Most professional cameras have a shutter life of around 100,000 to 200,000 actuations. Entry level DSLRs can be as low as 50,000 while high-end professional cameras as much as 400,000. So there’s quite a range there depending on which model you’re looking at. 

You can find a camera’s life span by Googling it. Type in “life span of Nikon D800” or whatever camera model you’re looking for, or call the manufacturer. They should be able to tell you.

Down For the Count

There is software you can get so when the camera is plugged into your computer, will tell you the shutter count. Some is free, others you have to pay for.

There are also some free online sources for certain brands like:


You just upload the last picture you took from your camera and it will give you the shutter count.

I wouldn’t buy a used camera without first knowing what the shutter count is. Oops, I take that back. I did buy my Canon 60D refurbished from Canon itself, and it’s given me no problems whatsoever, but that was before I knew anything about shutter count… and I trusted the source.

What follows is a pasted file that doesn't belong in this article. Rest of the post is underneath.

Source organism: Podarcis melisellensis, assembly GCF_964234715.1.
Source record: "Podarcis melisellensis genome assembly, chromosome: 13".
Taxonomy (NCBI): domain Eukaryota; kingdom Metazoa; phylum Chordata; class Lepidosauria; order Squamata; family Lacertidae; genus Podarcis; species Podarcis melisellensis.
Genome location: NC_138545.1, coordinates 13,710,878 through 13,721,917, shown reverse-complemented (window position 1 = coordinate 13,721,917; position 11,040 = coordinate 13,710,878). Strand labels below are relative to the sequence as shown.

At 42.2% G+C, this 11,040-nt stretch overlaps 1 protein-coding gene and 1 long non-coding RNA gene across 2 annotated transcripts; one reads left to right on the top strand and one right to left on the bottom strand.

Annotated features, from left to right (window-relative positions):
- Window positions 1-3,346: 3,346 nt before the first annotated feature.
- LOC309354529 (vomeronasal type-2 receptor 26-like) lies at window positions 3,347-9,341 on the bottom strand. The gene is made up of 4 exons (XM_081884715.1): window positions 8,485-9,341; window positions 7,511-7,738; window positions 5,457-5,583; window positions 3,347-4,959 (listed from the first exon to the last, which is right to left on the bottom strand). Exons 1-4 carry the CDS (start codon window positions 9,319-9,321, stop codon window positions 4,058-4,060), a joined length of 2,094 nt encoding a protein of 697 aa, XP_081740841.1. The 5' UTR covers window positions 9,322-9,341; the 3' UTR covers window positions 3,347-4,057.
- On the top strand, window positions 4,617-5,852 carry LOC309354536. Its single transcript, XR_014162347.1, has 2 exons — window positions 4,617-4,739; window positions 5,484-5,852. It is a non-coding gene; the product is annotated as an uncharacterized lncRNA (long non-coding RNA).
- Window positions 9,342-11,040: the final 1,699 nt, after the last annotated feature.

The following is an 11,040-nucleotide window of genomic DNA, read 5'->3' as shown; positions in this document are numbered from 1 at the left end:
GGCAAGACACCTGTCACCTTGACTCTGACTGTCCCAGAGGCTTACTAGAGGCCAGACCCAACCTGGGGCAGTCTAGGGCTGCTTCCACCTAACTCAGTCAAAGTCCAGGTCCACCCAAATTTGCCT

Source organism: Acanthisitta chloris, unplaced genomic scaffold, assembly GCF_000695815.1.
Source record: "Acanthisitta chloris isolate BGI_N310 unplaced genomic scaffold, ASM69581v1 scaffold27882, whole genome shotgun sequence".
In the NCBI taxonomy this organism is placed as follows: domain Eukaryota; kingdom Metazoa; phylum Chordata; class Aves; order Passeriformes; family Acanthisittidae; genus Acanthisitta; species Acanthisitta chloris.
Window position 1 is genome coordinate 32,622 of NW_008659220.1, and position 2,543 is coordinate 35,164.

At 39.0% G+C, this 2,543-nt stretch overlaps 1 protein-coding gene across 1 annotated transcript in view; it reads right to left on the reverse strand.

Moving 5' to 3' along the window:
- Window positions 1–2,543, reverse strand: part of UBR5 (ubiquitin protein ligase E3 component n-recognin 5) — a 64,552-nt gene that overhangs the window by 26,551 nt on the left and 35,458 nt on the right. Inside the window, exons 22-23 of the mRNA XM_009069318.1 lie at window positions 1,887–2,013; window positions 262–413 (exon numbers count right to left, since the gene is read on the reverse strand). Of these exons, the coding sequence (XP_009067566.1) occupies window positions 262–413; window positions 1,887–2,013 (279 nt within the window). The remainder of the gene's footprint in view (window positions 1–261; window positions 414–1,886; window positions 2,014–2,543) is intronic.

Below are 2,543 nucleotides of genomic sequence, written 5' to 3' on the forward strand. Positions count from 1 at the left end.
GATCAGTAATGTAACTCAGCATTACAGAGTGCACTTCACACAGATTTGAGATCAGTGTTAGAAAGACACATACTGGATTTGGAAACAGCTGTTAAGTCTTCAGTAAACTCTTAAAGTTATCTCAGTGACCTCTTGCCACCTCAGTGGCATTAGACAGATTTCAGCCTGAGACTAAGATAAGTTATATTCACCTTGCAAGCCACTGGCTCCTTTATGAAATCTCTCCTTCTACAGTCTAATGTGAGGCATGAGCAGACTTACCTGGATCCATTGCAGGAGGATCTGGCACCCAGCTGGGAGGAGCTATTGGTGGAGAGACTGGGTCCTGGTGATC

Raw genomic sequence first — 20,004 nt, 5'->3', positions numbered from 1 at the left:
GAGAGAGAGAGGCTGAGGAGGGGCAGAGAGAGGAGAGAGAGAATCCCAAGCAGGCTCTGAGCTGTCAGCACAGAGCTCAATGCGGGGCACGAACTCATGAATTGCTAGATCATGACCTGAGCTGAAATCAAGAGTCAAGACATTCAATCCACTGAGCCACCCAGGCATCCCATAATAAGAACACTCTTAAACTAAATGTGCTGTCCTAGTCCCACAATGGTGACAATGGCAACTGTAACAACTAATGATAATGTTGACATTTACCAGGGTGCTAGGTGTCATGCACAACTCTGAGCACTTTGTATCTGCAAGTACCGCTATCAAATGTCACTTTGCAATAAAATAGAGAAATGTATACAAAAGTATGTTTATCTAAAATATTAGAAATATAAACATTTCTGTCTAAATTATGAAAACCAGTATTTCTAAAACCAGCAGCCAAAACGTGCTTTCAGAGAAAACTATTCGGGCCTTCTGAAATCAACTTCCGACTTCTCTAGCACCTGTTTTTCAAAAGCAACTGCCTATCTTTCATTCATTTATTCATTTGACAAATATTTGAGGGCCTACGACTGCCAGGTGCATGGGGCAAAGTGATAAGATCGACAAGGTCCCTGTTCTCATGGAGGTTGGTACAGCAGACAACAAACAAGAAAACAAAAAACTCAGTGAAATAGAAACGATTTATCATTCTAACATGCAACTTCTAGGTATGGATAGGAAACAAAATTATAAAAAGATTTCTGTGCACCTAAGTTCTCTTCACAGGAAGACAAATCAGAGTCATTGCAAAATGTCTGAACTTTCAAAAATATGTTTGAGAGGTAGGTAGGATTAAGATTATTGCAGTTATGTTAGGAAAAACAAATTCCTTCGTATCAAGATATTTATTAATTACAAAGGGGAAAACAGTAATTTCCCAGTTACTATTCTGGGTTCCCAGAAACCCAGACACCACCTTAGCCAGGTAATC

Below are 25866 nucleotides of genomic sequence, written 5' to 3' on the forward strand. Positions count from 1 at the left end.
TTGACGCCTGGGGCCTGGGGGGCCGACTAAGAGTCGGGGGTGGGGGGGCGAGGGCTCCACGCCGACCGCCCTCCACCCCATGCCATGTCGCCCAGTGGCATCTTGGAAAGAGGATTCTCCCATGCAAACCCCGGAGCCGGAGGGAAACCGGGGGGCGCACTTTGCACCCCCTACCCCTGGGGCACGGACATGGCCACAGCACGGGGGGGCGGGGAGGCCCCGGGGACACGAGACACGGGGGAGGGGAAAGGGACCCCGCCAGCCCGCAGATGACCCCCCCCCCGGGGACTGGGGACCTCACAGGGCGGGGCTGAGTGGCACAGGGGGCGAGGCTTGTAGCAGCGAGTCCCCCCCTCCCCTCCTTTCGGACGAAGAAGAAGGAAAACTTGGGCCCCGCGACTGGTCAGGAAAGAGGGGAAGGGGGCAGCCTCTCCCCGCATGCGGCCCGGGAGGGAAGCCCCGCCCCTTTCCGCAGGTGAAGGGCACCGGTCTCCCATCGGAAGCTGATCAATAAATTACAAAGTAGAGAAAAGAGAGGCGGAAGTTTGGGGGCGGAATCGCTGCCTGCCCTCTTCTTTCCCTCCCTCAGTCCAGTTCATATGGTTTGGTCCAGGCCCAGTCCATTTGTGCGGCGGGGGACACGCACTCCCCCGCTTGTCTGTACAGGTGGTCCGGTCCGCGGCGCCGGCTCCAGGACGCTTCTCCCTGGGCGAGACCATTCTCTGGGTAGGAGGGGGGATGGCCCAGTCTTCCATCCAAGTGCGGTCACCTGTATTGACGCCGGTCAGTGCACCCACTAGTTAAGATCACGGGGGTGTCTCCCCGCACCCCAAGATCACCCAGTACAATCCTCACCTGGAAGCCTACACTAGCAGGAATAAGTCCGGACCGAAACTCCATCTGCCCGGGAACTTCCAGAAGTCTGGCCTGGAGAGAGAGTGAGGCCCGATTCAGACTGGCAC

When I bought my Nikon D800 used from a private seller though, I had the software and brought my laptop with me when checking it out and the shutter counter was just over 6,000 — which is like buying a used car with only 6,000 miles on it. Sweet!

The shutter count is important, however, it’s not the only thing you want to look at. 

The Sensor

Lego figures inspecting inside of DSLR camera

You’ll want to inspect the sensor behind the mirror. Go into the menu and find a selection called “Lock Mirror Up For Cleaning” or something similar depending on the brand. Note, this must be done with a lens attached, then once the mirror is locked up you can remove the lens and look inside. This is just a cursory visual inspection to find any obvious issues.